Friday, January 14
Topic: Confidence Intervals
Topic: Hypothesis Testing
Act: Colors of Reeses' Pieces
Read: Utts 19
Read: Utts 20 (optional)
Read: Utts 21
Due: HW #6 @ hw04.shtml
Vocab: confidence level, confidence interval, margin of error,%%
hypothesis testing, test statistic,%%
null hypothesis, alternative hypothesis, p-value,%%
type 1 error, type 2 error, power of a test
Questions on HW/Quiz, etc
bin size for histograms (Old Faithful eruption times)
Nothing new today: just going to put all the pieces together
Two inference tasks
estimating a paramter
1) get sample
2) compute statistic from sample
3) determine the quality of that statistic as an
estimate for paramter
a) confidence level
b) confidence interval, margin of error
testing a hypothesis
Video -- Against All Odds #23 (01:40 - 20:15)
Woburn Leukemia, BLS stats, example computations
Confidence Intervals for proportions
conditions under which the math applies
1) parameter must have a fixed (unknown value) for population
2) simple random sample or repeatable experiment
3) sample includes 5 of each outcome
4) population at least 10 times size of sample
the math:
distribution of sample proportions (statistic) will be
approximately normal N(p,root(p(1-p)/n)
example: suppose fair coin (50% heads)
flip it 100 times
flip it 400 times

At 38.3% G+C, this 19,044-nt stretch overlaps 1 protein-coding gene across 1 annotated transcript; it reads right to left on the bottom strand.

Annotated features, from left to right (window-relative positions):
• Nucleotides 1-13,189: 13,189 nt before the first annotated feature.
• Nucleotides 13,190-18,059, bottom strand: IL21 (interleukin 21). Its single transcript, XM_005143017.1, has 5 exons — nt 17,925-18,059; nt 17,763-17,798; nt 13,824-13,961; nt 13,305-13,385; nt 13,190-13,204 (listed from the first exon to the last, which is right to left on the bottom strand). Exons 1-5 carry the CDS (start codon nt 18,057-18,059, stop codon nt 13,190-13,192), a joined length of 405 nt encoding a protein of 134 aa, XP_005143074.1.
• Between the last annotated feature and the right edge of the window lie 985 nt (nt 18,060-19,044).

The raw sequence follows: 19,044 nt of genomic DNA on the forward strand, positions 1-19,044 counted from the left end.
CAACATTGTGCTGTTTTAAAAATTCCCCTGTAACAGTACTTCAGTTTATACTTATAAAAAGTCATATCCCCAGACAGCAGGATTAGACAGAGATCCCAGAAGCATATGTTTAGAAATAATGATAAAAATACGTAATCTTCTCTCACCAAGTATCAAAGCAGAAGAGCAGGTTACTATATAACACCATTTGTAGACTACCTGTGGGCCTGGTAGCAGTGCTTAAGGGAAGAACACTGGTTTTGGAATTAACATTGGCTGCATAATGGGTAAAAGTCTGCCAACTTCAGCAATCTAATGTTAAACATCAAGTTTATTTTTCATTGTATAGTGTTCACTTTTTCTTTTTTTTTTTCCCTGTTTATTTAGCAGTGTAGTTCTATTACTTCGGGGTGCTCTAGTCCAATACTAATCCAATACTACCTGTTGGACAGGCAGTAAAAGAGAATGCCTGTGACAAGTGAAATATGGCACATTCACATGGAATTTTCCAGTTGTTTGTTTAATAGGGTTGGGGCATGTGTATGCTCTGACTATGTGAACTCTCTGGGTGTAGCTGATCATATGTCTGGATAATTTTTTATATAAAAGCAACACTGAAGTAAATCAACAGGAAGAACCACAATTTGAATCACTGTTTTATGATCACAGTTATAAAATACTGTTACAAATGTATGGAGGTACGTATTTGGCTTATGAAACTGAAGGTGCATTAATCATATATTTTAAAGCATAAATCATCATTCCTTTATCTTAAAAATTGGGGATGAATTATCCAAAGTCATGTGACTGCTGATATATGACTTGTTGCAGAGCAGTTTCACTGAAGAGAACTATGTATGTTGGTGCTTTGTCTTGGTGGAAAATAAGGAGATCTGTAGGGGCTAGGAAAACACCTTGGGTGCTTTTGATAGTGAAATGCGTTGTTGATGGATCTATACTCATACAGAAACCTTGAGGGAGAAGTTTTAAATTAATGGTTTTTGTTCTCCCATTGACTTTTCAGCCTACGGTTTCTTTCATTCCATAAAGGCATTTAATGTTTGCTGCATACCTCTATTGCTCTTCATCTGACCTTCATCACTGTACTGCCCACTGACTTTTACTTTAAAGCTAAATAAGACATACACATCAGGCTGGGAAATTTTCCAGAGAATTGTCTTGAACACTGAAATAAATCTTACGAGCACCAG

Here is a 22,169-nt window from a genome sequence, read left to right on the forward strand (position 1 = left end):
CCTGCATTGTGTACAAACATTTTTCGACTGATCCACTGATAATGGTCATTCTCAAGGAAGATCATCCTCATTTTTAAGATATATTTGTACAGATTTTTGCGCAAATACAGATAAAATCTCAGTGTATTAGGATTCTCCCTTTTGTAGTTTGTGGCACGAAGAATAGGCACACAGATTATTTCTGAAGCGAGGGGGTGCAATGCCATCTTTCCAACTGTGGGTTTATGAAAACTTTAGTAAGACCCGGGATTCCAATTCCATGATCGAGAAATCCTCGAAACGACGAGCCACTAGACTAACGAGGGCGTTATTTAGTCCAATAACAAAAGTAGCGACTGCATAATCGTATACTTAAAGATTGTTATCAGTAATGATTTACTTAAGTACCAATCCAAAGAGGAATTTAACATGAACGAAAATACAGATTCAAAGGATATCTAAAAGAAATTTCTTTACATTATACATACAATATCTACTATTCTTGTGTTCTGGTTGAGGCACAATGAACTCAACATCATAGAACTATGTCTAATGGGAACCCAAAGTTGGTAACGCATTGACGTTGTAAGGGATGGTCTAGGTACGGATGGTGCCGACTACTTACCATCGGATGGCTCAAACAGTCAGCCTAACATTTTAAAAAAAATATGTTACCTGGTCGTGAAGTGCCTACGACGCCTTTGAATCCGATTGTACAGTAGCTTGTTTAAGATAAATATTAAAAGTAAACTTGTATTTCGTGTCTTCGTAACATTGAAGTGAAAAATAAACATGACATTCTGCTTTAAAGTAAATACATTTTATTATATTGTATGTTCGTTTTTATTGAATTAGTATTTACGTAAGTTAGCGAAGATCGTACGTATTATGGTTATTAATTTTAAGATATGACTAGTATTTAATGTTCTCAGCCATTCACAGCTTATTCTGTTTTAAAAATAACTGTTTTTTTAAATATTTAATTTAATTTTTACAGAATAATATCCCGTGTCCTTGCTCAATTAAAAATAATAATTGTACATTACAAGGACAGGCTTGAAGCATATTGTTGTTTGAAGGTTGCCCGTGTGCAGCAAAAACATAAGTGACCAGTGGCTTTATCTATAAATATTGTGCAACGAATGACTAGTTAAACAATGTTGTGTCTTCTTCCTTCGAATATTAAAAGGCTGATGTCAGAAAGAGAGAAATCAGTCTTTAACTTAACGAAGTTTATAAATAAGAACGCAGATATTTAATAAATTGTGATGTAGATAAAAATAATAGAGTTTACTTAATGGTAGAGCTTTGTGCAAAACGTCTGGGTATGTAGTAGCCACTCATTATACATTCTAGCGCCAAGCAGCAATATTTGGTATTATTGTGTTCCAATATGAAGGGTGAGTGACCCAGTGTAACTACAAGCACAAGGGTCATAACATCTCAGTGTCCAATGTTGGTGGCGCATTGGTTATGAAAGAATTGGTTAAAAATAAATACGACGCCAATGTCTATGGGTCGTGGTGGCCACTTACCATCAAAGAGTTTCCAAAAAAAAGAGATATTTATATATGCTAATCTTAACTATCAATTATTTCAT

flip it 1600 times
for each: ______% of time with _______
______% of time between _____ and _____
example: public opinion poll (suppose 30% rate)
sample size 1500
unknown p, what do we do?
note that (p)(1-p) < .25, so use .25
note that p-hat is usually very close to p, especially if
the sample is large
example: sample 1600 people and 500 people say yes
example: Reeses' pieces
Testing a hypothesis
1) determine null and alternative hypotheses
2) collect data
3) compute test statistic
test stat is a measure of how true the
null hypothesis seems to be
4) determine likelihood of such an extreme test
statistic if null hypothesis is true (p-value)
5) make a decision
Testing Hypothesis for Proportions
test statistic is z-score
example: predicting election outcomes
Hugo -- 13 times in 30 rolls; how unusual is that?
have students roll 30 dice several times and count number of
6's rolled (work in pairs)